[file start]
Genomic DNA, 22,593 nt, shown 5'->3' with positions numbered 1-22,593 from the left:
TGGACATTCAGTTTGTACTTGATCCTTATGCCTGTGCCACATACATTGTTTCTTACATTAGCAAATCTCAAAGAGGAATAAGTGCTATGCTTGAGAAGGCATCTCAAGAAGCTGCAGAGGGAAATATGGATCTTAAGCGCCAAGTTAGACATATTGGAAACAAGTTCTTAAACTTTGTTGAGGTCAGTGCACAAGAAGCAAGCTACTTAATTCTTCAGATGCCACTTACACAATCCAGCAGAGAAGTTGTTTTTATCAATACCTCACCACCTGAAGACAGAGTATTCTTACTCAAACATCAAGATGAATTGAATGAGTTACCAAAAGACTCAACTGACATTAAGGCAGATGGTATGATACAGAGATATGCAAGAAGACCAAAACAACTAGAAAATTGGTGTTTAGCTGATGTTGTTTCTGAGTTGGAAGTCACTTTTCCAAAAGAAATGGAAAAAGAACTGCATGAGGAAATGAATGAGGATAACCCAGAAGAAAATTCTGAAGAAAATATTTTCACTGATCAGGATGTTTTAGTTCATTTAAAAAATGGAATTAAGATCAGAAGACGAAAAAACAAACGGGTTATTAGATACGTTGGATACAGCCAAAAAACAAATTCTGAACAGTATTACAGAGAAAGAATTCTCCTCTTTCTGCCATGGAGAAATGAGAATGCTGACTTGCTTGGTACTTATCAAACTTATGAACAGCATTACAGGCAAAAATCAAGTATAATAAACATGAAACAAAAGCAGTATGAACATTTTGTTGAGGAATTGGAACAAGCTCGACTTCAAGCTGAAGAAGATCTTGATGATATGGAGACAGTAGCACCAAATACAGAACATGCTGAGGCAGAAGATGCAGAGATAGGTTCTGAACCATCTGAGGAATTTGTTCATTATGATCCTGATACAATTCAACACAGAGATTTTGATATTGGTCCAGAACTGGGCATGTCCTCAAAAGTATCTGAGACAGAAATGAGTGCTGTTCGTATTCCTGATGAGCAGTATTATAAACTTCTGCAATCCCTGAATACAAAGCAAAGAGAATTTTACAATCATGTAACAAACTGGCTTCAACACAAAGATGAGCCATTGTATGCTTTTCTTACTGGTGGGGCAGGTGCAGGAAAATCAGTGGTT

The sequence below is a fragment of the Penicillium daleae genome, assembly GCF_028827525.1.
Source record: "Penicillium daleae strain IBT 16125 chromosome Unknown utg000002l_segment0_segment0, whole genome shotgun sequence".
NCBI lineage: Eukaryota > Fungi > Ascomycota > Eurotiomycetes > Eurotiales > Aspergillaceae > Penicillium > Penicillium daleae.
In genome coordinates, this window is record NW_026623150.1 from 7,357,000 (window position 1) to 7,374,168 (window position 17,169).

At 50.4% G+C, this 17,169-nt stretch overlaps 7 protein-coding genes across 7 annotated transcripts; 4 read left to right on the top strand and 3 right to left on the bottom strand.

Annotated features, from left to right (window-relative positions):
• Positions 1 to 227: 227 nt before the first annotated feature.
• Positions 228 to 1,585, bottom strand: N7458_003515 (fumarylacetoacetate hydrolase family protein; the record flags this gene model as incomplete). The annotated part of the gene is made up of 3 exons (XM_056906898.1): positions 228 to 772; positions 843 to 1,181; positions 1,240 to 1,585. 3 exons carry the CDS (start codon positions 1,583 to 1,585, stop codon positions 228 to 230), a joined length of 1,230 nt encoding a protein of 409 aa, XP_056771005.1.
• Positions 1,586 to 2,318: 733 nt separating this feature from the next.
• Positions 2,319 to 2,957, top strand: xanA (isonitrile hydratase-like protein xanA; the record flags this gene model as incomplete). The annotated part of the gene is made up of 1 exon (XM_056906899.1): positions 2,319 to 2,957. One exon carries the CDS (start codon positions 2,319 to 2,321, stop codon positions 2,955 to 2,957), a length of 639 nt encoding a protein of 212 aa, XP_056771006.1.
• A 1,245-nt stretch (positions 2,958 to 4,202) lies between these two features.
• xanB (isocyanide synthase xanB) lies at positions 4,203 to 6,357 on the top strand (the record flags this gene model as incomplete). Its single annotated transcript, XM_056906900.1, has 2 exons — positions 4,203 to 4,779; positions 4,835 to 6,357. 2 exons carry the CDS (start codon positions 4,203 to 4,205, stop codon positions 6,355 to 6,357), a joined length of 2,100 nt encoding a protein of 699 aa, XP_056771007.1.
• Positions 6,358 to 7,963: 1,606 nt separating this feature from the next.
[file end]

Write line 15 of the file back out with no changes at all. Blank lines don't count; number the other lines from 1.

• Positions 6,358 to 7,963: 1,606 nt separating this feature from the next.